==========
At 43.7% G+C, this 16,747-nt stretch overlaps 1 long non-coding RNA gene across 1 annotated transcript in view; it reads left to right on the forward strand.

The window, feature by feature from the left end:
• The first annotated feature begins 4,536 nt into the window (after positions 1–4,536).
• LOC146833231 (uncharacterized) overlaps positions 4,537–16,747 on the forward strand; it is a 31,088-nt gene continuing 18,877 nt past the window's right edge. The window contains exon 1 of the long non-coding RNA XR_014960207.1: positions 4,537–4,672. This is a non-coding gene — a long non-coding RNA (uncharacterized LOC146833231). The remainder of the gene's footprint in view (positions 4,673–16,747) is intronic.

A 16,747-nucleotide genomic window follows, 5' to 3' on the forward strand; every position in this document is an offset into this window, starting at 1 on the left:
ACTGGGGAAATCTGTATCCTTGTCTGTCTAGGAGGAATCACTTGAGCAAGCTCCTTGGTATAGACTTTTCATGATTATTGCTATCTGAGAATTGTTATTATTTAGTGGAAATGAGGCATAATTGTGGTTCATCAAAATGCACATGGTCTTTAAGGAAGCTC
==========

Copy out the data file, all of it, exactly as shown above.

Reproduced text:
At 43.7% G+C, this 16,747-nt stretch overlaps 1 long non-coding RNA gene across 1 annotated transcript in view; it reads left to right on the forward strand.

The window, feature by feature from the left end:
• The first annotated feature begins 4,536 nt into the window (after positions 1–4,536).
• LOC146833231 (uncharacterized) overlaps positions 4,537–16,747 on the forward strand; it is a 31,088-nt gene continuing 18,877 nt past the window's right edge. The window contains exon 1 of the long non-coding RNA XR_014960207.1: positions 4,537–4,672. This is a non-coding gene — a long non-coding RNA (uncharacterized LOC146833231). The remainder of the gene's footprint in view (positions 4,673–16,747) is intronic.

A 16,747-nucleotide genomic window follows, 5' to 3' on the forward strand; every position in this document is an offset into this window, starting at 1 on the left:
ACTGGGGAAATCTGTATCCTTGTCTGTCTAGGAGGAATCACTTGAGCAAGCTCCTTGGTATAGACTTTTCATGATTATTGCTATCTGAGAATTGTTATTATTTAGTGGAAATGAGGCATAATTGTGGTTCATCAAAATGCACATGGTCTTTAAGGAAGCTC